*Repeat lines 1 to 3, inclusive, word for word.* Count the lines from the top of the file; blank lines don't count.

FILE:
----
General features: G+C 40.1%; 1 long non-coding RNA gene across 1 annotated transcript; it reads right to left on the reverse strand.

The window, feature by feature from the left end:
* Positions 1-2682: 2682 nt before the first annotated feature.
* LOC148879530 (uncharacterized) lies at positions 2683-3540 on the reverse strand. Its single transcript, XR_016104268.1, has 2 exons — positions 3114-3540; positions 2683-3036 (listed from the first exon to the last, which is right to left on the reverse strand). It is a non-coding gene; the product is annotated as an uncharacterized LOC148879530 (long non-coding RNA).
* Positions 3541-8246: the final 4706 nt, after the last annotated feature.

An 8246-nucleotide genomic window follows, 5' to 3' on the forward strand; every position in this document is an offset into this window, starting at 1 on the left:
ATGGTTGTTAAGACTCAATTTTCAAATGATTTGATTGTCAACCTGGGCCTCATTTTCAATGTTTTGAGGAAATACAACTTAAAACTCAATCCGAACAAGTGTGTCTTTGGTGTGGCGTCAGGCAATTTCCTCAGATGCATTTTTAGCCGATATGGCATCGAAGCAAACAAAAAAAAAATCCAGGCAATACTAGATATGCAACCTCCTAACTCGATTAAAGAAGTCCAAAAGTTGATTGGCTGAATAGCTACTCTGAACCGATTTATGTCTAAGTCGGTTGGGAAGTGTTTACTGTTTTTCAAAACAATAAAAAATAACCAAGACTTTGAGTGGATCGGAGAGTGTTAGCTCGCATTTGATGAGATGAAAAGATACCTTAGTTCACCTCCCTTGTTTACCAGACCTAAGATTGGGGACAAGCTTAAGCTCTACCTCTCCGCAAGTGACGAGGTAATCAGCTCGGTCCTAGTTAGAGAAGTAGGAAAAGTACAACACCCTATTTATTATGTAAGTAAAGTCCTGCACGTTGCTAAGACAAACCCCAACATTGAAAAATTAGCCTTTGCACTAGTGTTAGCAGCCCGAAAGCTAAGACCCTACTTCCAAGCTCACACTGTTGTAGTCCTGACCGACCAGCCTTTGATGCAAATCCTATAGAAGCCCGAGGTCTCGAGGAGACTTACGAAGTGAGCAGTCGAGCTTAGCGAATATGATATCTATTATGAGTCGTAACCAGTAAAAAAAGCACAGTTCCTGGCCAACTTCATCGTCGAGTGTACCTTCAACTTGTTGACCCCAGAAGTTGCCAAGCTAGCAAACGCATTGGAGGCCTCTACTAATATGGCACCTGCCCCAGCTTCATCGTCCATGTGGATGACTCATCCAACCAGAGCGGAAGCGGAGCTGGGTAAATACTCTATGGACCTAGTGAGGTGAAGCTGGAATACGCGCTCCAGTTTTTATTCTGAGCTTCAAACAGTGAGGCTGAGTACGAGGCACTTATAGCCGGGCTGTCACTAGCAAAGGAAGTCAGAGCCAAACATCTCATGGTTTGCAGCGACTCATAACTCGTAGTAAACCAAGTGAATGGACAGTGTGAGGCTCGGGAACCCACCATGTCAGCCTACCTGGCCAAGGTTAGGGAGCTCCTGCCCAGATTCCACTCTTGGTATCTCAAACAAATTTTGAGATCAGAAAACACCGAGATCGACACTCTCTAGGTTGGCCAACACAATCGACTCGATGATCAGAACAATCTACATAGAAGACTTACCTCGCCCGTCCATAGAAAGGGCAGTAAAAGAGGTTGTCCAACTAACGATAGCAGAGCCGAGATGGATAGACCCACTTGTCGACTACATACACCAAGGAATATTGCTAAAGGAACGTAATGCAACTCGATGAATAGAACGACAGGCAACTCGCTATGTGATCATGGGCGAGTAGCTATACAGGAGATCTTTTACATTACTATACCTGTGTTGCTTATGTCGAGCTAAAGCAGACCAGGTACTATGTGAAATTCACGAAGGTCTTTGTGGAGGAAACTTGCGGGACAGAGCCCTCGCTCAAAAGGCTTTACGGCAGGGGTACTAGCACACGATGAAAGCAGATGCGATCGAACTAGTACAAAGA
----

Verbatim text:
General features: G+C 40.1%; 1 long non-coding RNA gene across 1 annotated transcript; it reads right to left on the reverse strand.

The window, feature by feature from the left end:
* Positions 1-2682: 2682 nt before the first annotated feature.